Just to put some examples to the table:

  • low-end (not thaaat much better), mt7621a with good amount of flash/ RAM
  • ipq806x, while its main benefit would be the wireless side, it can do this current WAN speed comfortably (with SQM) - economically probably not the best combination
  • mvebu (a wrt1200ac/ wrt1900ac v2/ wrt1900acs/ wrt3200acm/ wrt32x might be a good fit, yes mwlwifi wireless is bad/ not recommended at all, but you don't use it for this setting anyways)
  • NanoPi r2s (with active fan!)/ NanoPi r4s (not formally supported yet, so more effort on your side)
  • RPi4 with USB3 ethernet card, a bit overkill - but lots of headroom.
  • just for completeness' sake, x86_64 is also always an option.

--
[0] not having a 5 GHz ath10k radio actually helps you for this situation, leaving more free RAM for other uses - so 'better' than the Archer c7.

TL;DR - get a pair of R4S (e.g. antratek sells them in Europe) and a pair of Samsung Endurance Pro microsd cards, and a pair of anker usb-c chargers. Have a preconfigured backup router you can switch to any time by moving some cables, just in case.


With a hotel, unfortunately, it's more about how you end up managing your bandwidth, than picking your router CPU speed, which you'll also need. Basically need both brains(attention and time) to set everything up and a capable device.

As a business traveler myself (sort of, used to spend about 2-3 months per year in hotels, but haven't gone more than 7km from my house in over a year), I'd rather have reliable 10Mbps, than wonky between 2 and 20.

This means you'll need CPU to implement the bandwidth/traffic policies that prevent a single user or a pair of users from hogging all the bandwidth.


Typically, when I travel, I'd have a phone, tablet and laptop with me, so if 35 devices means 10-15 guests, that's ok for how I use it for example (email/keeping in touch/a bit of Netflix). I do most of my work from the offices anyway and basically don't really have any work files on laptop, it's all remote work.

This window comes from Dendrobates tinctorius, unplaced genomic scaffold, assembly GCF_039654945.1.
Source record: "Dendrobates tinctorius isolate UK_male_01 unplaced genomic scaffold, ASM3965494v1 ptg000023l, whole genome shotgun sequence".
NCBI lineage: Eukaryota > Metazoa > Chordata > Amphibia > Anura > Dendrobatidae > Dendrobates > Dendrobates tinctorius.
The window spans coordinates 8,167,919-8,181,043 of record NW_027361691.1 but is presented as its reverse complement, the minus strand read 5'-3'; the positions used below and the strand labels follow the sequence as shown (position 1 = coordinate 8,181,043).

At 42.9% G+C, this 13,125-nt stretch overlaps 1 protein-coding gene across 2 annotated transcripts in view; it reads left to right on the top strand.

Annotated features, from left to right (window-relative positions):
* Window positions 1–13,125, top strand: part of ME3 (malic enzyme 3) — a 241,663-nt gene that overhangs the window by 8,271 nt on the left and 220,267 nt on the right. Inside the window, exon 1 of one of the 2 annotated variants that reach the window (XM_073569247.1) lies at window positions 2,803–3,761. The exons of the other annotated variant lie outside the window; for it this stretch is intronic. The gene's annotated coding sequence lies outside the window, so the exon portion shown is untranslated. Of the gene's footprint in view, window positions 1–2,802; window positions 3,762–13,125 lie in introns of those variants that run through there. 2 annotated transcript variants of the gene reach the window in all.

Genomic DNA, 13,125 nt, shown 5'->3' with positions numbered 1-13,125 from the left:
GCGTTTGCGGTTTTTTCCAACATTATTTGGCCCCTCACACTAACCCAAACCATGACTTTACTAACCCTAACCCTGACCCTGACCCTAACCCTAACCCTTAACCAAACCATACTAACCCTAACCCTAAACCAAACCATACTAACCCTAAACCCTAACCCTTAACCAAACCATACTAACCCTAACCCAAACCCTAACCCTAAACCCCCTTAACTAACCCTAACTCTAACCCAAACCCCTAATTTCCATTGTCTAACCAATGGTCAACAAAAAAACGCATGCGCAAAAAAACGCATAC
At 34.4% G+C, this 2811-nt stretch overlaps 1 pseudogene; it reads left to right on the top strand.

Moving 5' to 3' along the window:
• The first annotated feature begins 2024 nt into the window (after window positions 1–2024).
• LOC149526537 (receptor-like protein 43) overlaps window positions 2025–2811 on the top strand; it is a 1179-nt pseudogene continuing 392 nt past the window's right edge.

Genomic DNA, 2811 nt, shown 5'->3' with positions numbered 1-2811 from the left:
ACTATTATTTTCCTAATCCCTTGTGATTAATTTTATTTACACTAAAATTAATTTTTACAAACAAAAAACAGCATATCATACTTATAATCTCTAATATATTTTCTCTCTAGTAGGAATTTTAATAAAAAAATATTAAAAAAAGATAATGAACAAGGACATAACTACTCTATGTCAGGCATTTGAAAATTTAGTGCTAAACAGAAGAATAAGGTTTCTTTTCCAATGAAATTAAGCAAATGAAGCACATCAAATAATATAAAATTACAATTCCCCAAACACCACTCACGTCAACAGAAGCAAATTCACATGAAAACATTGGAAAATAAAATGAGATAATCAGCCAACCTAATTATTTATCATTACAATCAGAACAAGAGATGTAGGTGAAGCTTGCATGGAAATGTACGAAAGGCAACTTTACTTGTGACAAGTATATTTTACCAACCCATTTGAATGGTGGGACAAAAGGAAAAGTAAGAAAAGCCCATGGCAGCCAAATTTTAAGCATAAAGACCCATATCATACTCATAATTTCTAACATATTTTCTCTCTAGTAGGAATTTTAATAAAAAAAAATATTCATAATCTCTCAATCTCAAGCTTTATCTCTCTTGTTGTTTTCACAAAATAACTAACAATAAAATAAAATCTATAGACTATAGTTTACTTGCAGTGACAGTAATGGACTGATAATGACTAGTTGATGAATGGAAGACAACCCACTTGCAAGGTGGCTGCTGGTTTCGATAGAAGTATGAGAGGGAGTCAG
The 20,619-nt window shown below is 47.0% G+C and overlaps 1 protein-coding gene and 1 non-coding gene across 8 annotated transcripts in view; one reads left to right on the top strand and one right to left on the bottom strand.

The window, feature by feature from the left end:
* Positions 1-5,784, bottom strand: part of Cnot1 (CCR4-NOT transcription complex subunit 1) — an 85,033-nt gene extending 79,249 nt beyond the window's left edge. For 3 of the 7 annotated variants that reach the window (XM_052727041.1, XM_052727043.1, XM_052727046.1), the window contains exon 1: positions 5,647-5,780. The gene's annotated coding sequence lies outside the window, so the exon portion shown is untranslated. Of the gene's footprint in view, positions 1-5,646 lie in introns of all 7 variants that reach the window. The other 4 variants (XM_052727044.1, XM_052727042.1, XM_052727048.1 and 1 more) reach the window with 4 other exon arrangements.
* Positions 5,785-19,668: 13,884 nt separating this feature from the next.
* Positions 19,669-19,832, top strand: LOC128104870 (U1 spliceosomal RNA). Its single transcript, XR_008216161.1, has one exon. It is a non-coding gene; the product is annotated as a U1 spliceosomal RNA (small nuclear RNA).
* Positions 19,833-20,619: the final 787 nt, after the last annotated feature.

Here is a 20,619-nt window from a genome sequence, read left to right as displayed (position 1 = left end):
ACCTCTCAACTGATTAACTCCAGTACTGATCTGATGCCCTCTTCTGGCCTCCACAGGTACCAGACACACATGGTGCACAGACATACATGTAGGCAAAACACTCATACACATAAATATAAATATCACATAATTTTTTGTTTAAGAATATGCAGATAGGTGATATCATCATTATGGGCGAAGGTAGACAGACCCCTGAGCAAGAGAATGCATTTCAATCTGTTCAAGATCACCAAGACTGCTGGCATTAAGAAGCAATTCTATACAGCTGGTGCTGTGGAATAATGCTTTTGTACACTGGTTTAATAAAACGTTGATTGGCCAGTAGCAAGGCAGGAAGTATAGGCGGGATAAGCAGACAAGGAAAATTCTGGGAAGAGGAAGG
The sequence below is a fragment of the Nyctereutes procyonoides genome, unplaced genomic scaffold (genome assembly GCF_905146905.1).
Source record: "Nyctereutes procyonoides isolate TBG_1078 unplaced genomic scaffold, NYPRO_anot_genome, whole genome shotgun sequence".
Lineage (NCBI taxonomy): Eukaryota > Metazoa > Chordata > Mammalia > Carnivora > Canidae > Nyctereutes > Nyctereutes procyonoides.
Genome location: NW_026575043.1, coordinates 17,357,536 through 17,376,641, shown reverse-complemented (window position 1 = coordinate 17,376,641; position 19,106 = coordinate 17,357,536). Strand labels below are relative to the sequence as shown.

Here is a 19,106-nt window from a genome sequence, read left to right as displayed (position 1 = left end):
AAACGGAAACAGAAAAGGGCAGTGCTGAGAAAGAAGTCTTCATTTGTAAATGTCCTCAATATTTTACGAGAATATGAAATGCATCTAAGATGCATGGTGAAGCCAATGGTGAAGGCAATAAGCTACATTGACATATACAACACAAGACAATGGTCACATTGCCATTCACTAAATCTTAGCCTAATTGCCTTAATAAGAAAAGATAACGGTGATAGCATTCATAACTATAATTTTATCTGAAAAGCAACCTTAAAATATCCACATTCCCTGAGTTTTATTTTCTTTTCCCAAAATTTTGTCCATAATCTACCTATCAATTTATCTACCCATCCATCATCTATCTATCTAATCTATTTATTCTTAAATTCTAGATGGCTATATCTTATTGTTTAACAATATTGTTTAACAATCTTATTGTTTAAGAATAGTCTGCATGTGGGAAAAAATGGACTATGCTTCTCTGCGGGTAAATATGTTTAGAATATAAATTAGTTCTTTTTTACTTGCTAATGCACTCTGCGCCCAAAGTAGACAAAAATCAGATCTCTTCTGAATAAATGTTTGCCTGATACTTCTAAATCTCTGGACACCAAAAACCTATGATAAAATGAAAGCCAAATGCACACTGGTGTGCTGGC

If you have photographers/or journalists - they won't be happy with 10mbps per person - (they carry stacks of SD cards and hard drives anyway) - and they usually email in advance.

@slh lists some popular options. Out of those mentioned I'd pick the R4S or Raspberry Pi 4. They're ubiquitous and very easy to replace if need be, about same price.
I'm leaning towards the R4S because of the robust metal case, and built-in second ethernet port.

For either device, you can easily make a backup by creating an image of the entire micro sd card once setup. Should anything go wrong, restoring is as easy as using something like Etcher.

Perhaps, get a pair of devices and keep one in a drawer for backup.

For bonus points, your friend can help you make a VRRP setup, where you can take out one of them and routing automatically fails over to the other one, and a monitoring setup on top.


Since you have 4 access points and a fritz box - you're also probably lacking a switch. Since you already have unifi access points, one of their 8 port poe+ unifi lite switches would be a good fit, or maybe go 16 port if you want to add more access points.


Consider installing an openspeedtest server on your router, it's very lightweight, and will let you do a basic test of your wifi speeds without going over the internet.

example wifi speed from a phone

Dear slh and risk,

Thank you very much for your quick replies with detailed suggestions ! For now, I’m glad to know that my FB4020 is comparable to Archer C7 or even better, that gives me time to study a bit more, esp. Raspberry Pi thing.

VRRP seems however a bit too difficult for me. My good friend lives in another continent, he answers my questions or look at the firewall status to see what’s wrong over the email, but not that he would start out something new for me;;

In fact, we currently do have a contract with the professional Hotspot provider, DSL16 for 100Euro/Mo. I’m going to cancel it at the end of the contract. The current router they use is TL-WR1043ND TP-Link version 2. They offered me VDSL50 for the same monthly premium, and Archer C7 is part of the package. So for the time being, my goal was just to be able to offer what they would offer, with more bandwidth, fewer restrictions, and additional networks.

My setting is so far this: